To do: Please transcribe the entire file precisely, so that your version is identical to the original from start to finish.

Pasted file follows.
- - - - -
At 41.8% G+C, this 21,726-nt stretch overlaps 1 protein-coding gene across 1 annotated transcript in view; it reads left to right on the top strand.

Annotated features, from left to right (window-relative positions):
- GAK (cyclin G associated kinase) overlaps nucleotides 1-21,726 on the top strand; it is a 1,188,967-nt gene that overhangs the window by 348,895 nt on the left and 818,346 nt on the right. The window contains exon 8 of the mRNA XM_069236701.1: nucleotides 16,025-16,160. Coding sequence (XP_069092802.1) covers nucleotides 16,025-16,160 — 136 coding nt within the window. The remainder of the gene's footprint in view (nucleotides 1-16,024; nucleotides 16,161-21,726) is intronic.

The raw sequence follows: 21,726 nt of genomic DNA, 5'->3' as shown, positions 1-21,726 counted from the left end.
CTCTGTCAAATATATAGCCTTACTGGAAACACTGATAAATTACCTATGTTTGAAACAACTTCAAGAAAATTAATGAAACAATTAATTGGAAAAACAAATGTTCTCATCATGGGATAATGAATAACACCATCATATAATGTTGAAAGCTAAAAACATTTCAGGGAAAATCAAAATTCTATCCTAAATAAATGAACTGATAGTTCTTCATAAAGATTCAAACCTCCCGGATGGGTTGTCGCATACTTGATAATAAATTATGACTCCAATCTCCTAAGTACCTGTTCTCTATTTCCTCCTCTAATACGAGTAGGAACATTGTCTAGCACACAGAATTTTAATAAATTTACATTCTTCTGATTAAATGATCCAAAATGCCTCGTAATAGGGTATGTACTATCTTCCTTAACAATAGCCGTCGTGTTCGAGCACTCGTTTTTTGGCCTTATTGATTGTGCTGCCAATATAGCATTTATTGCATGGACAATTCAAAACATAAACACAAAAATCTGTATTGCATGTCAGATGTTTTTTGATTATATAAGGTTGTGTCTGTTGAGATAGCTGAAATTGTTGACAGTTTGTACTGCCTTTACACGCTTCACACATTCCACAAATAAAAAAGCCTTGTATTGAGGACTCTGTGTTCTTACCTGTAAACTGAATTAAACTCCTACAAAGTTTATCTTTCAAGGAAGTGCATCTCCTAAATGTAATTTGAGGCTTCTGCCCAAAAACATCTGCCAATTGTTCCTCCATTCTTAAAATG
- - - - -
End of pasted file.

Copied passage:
At 41.8% G+C, this 21,726-nt stretch overlaps 1 protein-coding gene across 1 annotated transcript in view; it reads left to right on the top strand.

Annotated features, from left to right (window-relative positions):
- GAK (cyclin G associated kinase) overlaps nucleotides 1-21,726 on the top strand; it is a 1,188,967-nt gene that overhangs the window by 348,895 nt on the left and 818,346 nt on the right. The window contains exon 8 of the mRNA XM_069236701.1: nucleotides 16,025-16,160. Coding sequence (XP_069092802.1) covers nucleotides 16,025-16,160 — 136 coding nt within the window. The remainder of the gene's footprint in view (nucleotides 1-16,024; nucleotides 16,161-21,726) is intronic.

The raw sequence follows: 21,726 nt of genomic DNA, 5'->3' as shown, positions 1-21,726 counted from the left end.
CTCTGTCAAATATATAGCCTTACTGGAAACACTGATAAATTACCTATGTTTGAAACAACTTCAAGAAAATTAATGAAACAATTAATTGGAAAAACAAATGTTCTCATCATGGGATAATGAATAACACCATCATATAATGTTGAAAGCTAAAAACATTTCAGGGAAAATCAAAATTCTATCCTAAATAAATGAACTGATAGTTCTTCATAAAGATTCAAACCTCCCGGATGGGTTGTCGCATACTTGATAATAAATTATGACTCCAATCTCCTAAGTACCTGTTCTCTATTTCCTCCTCTAATACGAGTAGGAACATTGTCTAGCACACAGAATTTTAATAAATTTACATTCTTCTGATTAAATGATCCAAAATGCCTCGTAATAGGGTATGTACTATCTTCCTTAACAATAGCCGTCGTGTTCGAGCACTCGTTTTTTGGCCTTATTGATTGTGCTGCCAATATAGCATTTATTGCATGGACAATTCAAAACATAAACACAAAAATCTGTATTGCATGTCAGATGTTTTTTGATTATATAAGGTTGTGTCTGTTGAGATAGCTGAAATTGTTGACAGTTTGTACTGCCTTTACACGCTTCACACATTCCACAAATAAAAAAGCCTTGTATTGAGGACTCTGTGTTCTTACCTGTAAACTGAATTAAACTCCTACAAAGTTTATCTTTCAAGGAAGTGCATCTCCTAAATGTAATTTGAGGCTTCTGCCCAAAAACATCTGCCAATTGTTCCTCCATTCTTAAAATG